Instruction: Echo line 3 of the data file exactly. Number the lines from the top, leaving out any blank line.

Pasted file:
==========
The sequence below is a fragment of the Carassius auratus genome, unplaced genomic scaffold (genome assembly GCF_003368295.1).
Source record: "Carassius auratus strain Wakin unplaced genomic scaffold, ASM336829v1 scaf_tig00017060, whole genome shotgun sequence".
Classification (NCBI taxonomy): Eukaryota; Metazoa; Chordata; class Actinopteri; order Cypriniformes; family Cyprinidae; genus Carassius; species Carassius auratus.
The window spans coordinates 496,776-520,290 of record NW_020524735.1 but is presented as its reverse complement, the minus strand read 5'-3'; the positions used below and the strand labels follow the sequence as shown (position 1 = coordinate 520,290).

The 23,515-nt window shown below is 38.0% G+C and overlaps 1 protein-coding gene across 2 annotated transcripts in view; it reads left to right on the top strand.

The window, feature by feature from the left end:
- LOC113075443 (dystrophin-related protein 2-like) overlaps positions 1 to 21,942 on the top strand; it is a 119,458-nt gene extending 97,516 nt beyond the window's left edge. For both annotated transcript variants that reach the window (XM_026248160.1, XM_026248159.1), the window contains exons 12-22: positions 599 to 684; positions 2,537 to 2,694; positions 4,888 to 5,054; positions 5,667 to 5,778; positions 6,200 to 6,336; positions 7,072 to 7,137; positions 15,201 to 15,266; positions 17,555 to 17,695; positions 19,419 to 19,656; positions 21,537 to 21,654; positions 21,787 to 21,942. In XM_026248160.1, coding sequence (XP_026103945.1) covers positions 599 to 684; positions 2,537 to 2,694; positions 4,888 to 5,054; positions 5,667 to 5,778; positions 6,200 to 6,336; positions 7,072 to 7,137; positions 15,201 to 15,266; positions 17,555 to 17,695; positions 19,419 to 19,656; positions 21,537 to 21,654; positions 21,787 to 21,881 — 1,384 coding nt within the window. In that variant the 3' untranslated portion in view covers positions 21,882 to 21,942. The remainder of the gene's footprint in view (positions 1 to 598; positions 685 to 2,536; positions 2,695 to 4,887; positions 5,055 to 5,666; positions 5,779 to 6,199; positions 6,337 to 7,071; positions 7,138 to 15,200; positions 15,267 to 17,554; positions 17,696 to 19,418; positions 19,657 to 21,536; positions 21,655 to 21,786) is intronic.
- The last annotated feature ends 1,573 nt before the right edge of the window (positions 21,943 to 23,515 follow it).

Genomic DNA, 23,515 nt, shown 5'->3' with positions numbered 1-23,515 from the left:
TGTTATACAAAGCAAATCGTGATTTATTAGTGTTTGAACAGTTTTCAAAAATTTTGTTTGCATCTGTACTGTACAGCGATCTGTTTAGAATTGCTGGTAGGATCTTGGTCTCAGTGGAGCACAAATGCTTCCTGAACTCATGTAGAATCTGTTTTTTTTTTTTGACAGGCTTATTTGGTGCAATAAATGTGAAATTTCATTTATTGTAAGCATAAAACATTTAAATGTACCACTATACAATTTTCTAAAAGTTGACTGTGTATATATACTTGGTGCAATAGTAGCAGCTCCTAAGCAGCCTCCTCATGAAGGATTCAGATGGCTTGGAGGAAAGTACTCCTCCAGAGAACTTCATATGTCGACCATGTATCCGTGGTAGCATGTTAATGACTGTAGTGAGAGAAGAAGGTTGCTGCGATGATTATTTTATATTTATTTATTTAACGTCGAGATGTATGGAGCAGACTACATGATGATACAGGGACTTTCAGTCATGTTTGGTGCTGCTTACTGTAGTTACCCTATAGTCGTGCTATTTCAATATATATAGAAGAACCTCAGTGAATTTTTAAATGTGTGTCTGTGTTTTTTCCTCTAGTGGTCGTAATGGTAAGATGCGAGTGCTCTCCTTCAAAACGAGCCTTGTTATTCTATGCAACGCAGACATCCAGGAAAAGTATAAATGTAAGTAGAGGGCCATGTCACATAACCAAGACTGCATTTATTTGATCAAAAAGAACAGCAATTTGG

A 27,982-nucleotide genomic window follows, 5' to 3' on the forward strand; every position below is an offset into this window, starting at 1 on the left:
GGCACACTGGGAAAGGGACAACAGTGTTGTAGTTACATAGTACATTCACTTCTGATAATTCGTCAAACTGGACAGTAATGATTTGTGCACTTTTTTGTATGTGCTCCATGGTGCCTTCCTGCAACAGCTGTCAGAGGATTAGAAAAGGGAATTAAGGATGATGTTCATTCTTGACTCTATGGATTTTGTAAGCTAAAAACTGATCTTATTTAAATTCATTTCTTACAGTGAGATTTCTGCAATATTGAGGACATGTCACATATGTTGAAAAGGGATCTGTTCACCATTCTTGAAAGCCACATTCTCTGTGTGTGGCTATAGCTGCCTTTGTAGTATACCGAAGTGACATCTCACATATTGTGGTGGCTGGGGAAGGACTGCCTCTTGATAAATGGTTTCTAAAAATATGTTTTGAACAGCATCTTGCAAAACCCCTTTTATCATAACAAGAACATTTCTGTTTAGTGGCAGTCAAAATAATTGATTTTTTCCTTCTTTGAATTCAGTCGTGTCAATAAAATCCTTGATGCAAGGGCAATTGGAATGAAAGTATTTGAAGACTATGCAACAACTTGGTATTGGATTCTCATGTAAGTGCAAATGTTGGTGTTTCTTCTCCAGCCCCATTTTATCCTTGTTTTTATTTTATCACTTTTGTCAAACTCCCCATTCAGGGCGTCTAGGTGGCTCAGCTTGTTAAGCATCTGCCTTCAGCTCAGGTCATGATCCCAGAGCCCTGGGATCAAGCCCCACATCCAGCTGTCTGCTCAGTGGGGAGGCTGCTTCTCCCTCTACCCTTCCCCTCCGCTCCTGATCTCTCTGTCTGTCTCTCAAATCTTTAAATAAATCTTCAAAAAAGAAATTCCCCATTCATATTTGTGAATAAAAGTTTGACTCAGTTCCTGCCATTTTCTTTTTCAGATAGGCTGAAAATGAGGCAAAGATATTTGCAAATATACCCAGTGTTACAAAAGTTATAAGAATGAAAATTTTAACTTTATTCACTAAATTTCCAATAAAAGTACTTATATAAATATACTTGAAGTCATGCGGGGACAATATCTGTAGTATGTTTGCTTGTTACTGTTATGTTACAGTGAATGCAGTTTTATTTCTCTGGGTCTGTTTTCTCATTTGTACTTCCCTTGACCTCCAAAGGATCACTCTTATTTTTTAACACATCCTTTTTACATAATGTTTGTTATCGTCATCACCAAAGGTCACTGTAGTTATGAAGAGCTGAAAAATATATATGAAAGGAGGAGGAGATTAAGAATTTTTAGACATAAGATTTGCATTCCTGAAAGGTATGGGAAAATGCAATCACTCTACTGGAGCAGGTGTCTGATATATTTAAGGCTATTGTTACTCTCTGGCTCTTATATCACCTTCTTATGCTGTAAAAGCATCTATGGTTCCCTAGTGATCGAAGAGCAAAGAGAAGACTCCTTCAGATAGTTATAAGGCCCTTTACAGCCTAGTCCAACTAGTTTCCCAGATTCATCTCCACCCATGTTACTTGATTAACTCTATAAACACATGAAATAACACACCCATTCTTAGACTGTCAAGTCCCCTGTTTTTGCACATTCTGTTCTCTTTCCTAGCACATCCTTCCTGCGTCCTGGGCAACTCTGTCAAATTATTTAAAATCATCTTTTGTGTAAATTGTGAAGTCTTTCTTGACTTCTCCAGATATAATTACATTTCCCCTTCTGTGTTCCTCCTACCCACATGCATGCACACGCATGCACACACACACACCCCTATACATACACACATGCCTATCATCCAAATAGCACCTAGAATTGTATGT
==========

Classification (NCBI taxonomy): Eukaryota; Metazoa; Chordata; class Actinopteri; order Cypriniformes; family Cyprinidae; genus Carassius; species Carassius auratus.